Last week, the Campus Times published an op-ed arguing that the Dr. Chatbot Complete and Compete Challenge isn’t a wise idea. I write this piece to offer an alternate perspective. The article’s chief criticism, as I read it, is that the challenge rewards irresponsibility by unnecessarily increasing incentives for students to do what they should already be doing — as opposed to instituting negative repercussions for noncompliance — which sets a dangerous precedent for the University. 

I agree with at least two of the article’s major points. Firstly, being on a college campus is a privilege at any time, but especially this year, and that privilege should not be taken lightly. Secondly, as someone who took the few seconds needed each day to fill out Dr. Chatbot last semester, it can be difficult for me to understand why we’ve had such low compliance. To some degree, I can relate to the frustration with appearing to reward people who haven’t been filling it out when many have been without added incentive for months. 

I’d put forth, however, that that isn’t what the University is doing. There are two advantages to the challenge, and while they may or may not have been what the University intended when they instituted it, they form a compelling case. 

For one thing, the challenge creates levity in an otherwise frustrating and tiring time. I agree with the writer that we can’t afford to forget we’re in a pandemic, but we also can’t deny the extra energy that takes from us. When I was little, I hated the dentist, but the sticker at the end made it all a bit more bearable. Between remembering to wear a mask, trying to find safe meeting places, not visiting friends’ halls, keeping visitors off campus, losing trips home, searching for brightly-taped chairs, seeing signs with pandemic slogans around every corner, taking classes online, and, of course, filling out Dr. Chatbot, the energy COVID-19 takes is significant. If we can take a small part of that long and incomplete list and make it positive in some way, why wouldn’t we? 

Yes, it’s hard to understand the difficulty in taking three seconds to fill out a survey, but I’ll admit that I’ve had days where that seemed like a big ask. If we can present it as a fun opportunity rather than one more duty in an already exhausting time, then by all means we should. 

Perhaps more importantly, while it may seem like rewarding negative behavior, I’d argue that the challenge utilizes a psychologically sound teaching method. Operant conditioning is “the process of learning through reinforcement and punishment.” This theory presents several ways (of varying effectiveness) to change behavior. Under this theory, the challenge is a form of positive reinforcement — rewards are being added for the positive behavior of completing Dr. Chatbot. Reinforcement schedules also matter in forming behavior (think of giving a dog a treat each time it does a trick, as opposed to only sometimes). Intermittent, unpredictable reinforcement, as the challenge uses, is the most effective schedule for forming a new behavior pattern. Rather than rewarding negative behavior, therefore, the challenge presents a learning strategy that would have been useful all along, but is “better late than never” this semester.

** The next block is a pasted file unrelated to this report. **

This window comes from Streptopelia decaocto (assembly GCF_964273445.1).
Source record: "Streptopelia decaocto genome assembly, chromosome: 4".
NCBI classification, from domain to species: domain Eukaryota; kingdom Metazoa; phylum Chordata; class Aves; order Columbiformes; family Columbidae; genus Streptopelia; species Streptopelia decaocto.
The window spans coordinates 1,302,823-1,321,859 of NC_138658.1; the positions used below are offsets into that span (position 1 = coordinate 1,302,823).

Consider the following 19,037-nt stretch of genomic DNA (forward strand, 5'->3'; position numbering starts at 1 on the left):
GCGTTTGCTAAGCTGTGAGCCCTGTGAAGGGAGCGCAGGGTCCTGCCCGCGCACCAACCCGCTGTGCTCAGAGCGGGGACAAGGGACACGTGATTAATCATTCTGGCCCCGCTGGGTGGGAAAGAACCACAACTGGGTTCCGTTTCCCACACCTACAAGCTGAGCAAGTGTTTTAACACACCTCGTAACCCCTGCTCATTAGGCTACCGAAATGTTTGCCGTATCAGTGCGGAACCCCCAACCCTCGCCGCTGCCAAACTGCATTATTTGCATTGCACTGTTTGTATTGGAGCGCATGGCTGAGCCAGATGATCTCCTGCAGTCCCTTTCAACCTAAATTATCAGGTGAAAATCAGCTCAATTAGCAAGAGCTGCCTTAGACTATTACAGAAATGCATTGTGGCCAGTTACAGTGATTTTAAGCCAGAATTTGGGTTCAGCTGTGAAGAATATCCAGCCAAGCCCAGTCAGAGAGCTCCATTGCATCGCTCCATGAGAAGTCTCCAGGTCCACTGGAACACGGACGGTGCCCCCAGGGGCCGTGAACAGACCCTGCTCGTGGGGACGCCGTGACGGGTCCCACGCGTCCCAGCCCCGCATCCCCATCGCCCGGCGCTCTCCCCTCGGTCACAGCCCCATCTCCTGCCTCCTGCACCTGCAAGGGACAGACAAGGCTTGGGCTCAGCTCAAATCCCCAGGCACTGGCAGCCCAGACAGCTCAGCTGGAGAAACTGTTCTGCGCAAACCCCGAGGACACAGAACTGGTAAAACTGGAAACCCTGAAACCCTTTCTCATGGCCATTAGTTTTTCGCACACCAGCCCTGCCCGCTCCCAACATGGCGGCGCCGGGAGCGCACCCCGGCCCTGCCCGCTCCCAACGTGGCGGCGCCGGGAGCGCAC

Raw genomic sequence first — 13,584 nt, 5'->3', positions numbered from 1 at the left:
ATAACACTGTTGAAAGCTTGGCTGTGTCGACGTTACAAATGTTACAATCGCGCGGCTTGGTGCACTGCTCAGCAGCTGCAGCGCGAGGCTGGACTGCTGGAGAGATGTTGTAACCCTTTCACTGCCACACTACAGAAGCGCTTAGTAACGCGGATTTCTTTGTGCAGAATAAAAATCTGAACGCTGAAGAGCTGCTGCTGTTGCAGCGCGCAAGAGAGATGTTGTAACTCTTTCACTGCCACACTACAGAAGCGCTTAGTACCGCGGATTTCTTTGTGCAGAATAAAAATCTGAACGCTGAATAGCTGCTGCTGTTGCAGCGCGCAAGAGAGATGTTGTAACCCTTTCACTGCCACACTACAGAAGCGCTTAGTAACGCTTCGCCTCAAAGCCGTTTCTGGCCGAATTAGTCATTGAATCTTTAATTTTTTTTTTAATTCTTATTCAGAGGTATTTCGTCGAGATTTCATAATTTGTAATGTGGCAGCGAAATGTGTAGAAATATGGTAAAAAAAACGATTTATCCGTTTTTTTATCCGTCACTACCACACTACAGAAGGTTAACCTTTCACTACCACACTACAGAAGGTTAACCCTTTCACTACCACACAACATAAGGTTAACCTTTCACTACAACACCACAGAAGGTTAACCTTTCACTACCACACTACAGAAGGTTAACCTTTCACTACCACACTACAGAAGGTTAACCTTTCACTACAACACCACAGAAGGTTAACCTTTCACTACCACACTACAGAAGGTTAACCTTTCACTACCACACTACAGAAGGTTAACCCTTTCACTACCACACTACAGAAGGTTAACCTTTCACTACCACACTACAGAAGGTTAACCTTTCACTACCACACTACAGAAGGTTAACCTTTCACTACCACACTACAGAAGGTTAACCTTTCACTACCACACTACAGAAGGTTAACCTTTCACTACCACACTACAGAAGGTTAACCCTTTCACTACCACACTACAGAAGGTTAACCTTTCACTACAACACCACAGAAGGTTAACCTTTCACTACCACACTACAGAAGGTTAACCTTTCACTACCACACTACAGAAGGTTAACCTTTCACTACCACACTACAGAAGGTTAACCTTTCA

Many students don’t see the point in Dr. Chatbot — they feel they already know what to do if they’re symptomatic or that it’s simply a case of the University covering liability. Yet it’s clear that the University, whatever their reason, feels this is an important habit. Purely as an economics problem, if the University feels Dr. Chabot completion is important enough to spend the resources on and students are motivated enough by rewards to fill it out, then everyone reaps a net benefit. I don’t see a downside. 

I don’t think this means the University will need to offer meal plans to get students to act responsibly in future situations. But if we can apply sound principles and available resources to reap benefits for everyone now and in the future, that’s certainly a course worth pursuing. 

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